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There is really only one suggestion. Love That Dog is a shorter book, which can be read in a single sitting, and should not be stretched out for more than two weeks. It is recommended that it be undertaken during National Poetry Month (April) when most schools are already exploring poetry units. It is only natrual then that Love That Dog can provide a jumping off point to explore poetry, especially as poetry is not only the subject and form of Love That Dog, but also because convincing a child who does not think he likes poetry to come to appreciate it is in fact the subject and story of Love That Dog.
So, students can be invited and encouraged to read more poetry, to write their own poetry, and to illlustrate poems. Many students take to the poems written in the form of objects presented in Love That Dog. (There is an example, “The Apple,” by S.C. Rigg, at the back of the book.) They might be asked to read more poems like this and they will need little encouragement to begin writing their own.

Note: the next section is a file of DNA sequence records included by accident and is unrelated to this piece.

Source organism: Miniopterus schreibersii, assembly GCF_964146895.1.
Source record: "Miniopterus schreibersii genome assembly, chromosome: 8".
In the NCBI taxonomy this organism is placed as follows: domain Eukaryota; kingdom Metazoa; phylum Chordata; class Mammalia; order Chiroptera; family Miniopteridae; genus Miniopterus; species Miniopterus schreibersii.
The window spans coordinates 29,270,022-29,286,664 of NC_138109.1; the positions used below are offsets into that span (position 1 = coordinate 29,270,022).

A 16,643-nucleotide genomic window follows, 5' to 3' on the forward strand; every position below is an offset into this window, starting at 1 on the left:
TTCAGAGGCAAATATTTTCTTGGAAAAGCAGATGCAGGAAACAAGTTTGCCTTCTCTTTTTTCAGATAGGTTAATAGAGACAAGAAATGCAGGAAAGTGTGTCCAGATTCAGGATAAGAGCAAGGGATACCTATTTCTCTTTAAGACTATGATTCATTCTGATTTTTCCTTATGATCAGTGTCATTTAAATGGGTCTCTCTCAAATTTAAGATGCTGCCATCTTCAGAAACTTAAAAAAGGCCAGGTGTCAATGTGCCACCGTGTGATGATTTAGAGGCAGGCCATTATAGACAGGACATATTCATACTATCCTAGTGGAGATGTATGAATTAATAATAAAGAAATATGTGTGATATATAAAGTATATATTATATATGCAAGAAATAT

The poems selected by Sharon Creech might provide an entree to explore some of the poets used by Miss Stretchberry in the story: William Carlos Williams, Robert Frost, Walter Dean Meyers. These are authors who many teachers are already probably using in poetry units. But it may be that seeing them in the alternate context of Love That Dog increases interest anew.
Teachers may also be able to use Miss Stretchberry’s method of taking students’ simple prose-like statements and observations, and turning them into poetry. This is the method of Love That Dog and it should be inspirational to many students for interested teachers.
Finally, students will need little encouragement to make illustrations of poems that spark their imagination: poems from Love That Dog; poems exposed by their teachers; or poems of their very own composition.
There are no rules or limits.